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JavaScript: Conditionally Adding Properties to Objects

by | Nov 12, 2023

Mastering JavaScript: A Guide to Conditionally Adding Properties to Objects

Before we dive into adding properties conditionally, let’s make sure we understand the basics. In JavaScript, objects are important because they’re like flexible containers for information. Adding properties to objects is a common task, but doing it conditionally adds an extra layer of complexity to your code.

In JavaScript, an object is a basic type of data that holds a bunch of key-value pairs. It’s a versatile and dynamic tool used to store and organize information. Objects can contain different kinds of values like numbers, words, functions, and even other objects.

An object’s structure is made up of properties and methods. Properties are the key-value pairs that describe the characteristics of the object. Methods, on the other hand, are functions linked to the object, letting it do things.

Conditionally Adding Properties to Objects Using if Statement

The fundamental approach involves using the if statement to check a specific condition. If the condition evaluates to true, you proceed to add the desired property. Let’s break it down with a simple example:

// Sample object
let myObject = {};

// Conditionally add property
if (condition) {
    myObject.newProperty = 'This is a new property!';

Replace ‘condition’ with your actual condition, and voila, you’ve just conditionally added a property to your object! In this code example we are checking if the condition is true then we add new property to this object called newProperty.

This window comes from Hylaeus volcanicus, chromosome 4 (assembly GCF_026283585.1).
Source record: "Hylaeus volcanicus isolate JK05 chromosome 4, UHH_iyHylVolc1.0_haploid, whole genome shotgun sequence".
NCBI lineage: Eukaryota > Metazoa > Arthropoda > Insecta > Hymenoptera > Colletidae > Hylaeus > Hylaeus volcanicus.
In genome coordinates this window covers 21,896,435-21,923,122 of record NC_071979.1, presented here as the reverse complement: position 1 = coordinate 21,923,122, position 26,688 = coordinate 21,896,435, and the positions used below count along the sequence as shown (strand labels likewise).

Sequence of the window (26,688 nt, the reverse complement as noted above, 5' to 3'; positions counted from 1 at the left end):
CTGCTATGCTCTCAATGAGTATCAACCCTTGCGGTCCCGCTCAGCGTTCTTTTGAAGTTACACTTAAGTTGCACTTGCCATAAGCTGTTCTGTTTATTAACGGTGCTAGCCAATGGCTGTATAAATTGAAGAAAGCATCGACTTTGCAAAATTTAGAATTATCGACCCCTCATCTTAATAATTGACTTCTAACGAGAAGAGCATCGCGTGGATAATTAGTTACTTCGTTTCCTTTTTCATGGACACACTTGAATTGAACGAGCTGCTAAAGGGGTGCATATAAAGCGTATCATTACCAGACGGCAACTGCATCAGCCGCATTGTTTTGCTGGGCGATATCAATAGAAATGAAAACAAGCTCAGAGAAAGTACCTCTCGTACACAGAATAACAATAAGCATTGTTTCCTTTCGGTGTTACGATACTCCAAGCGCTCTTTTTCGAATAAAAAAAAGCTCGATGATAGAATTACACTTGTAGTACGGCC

Conditionally Adding Properties to Objects Using Ternary Operators

In JavaScript, a ternary operator is a concise way to write an if-else statement, providing a shorthand for making decisions in a single line of code. The ternary operator takes three operands: a condition followed by a question mark (?), the expression to execute if the condition is true, a colon (:), and the expression to execute if the condition is false.

For a more concise and elegant solution, consider utilizing ternary operators. This approach condenses the if statement into a single line, ideal for cleaner code:

// Sample object
let myObject = {};

// Conditionally add property using ternary operator
condition ? myObject.newProperty = 'This is a new property!' : null;


Conditionally Adding Properties to Objects Using Spread Operator (3-dots operator):

In JavaScript, you can add properties conditionally to an object using a single instruction and the spread (...) operator for object restructuring.

This approach allows for concise and elegant code. Here’s an example:

// Sample object
let myObject = {};

// Condition
let condition = true;

// Use object restructuring with the spread operator
myObject = {
    ...(condition && { newProperty: 'This is a new property!' })

// Check the result